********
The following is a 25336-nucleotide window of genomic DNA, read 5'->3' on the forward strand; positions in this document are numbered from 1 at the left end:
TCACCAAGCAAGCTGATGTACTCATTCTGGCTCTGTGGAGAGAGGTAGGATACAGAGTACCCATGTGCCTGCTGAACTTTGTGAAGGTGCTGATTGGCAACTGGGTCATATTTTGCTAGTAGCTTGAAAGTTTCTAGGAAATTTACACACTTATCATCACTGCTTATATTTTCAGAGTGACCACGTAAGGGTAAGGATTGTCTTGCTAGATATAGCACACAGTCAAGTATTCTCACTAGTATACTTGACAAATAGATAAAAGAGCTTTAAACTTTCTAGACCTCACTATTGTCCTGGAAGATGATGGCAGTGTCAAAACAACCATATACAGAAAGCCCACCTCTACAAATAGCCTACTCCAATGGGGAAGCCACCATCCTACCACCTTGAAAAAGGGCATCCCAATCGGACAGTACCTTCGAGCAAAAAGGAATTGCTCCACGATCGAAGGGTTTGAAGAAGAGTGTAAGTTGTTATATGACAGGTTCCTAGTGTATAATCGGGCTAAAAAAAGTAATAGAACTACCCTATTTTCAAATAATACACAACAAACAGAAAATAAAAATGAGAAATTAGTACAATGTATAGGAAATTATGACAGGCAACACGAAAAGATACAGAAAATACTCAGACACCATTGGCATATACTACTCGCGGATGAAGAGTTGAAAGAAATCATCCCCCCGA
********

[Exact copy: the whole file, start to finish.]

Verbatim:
The following is a 25336-nucleotide window of genomic DNA, read 5'->3' on the forward strand; positions in this document are numbered from 1 at the left end:
TCACCAAGCAAGCTGATGTACTCATTCTGGCTCTGTGGAGAGAGGTAGGATACAGAGTACCCATGTGCCTGCTGAACTTTGTGAAGGTGCTGATTGGCAACTGGGTCATATTTTGCTAGTAGCTTGAAAGTTTCTAGGAAATTTACACACTTATCATCACTGCTTATATTTTCAGAGTGACCACGTAAGGGTAAGGATTGTCTTGCTAGATATAGCACACAGTCAAGTATTCTCACTAGTATACTTGACAAATAGATAAAAGAGCTTTAAACTTTCTAGACCTCACTATTGTCCTGGAAGATGATGGCAGTGTCAAAACAACCATATACAGAAAGCCCACCTCTACAAATAGCCTACTCCAATGGGGAAGCCACCATCCTACCACCTTGAAAAAGGGCATCCCAATCGGACAGTACCTTCGAGCAAAAAGGAATTGCTCCACGATCGAAGGGTTTGAAGAAGAGTGTAAGTTGTTATATGACAGGTTCCTAGTGTATAATCGGGCTAAAAAAAGTAATAGAACTACCCTATTTTCAAATAATACACAACAAACAGAAAATAAAAATGAGAAATTAGTACAATGTATAGGAAATTATGACAGGCAACACGAAAAGATACAGAAAATACTCAGACACCATTGGCATATACTACTCGCGGATGAAGAGTTGAAAGAAATCATCCCCCCGA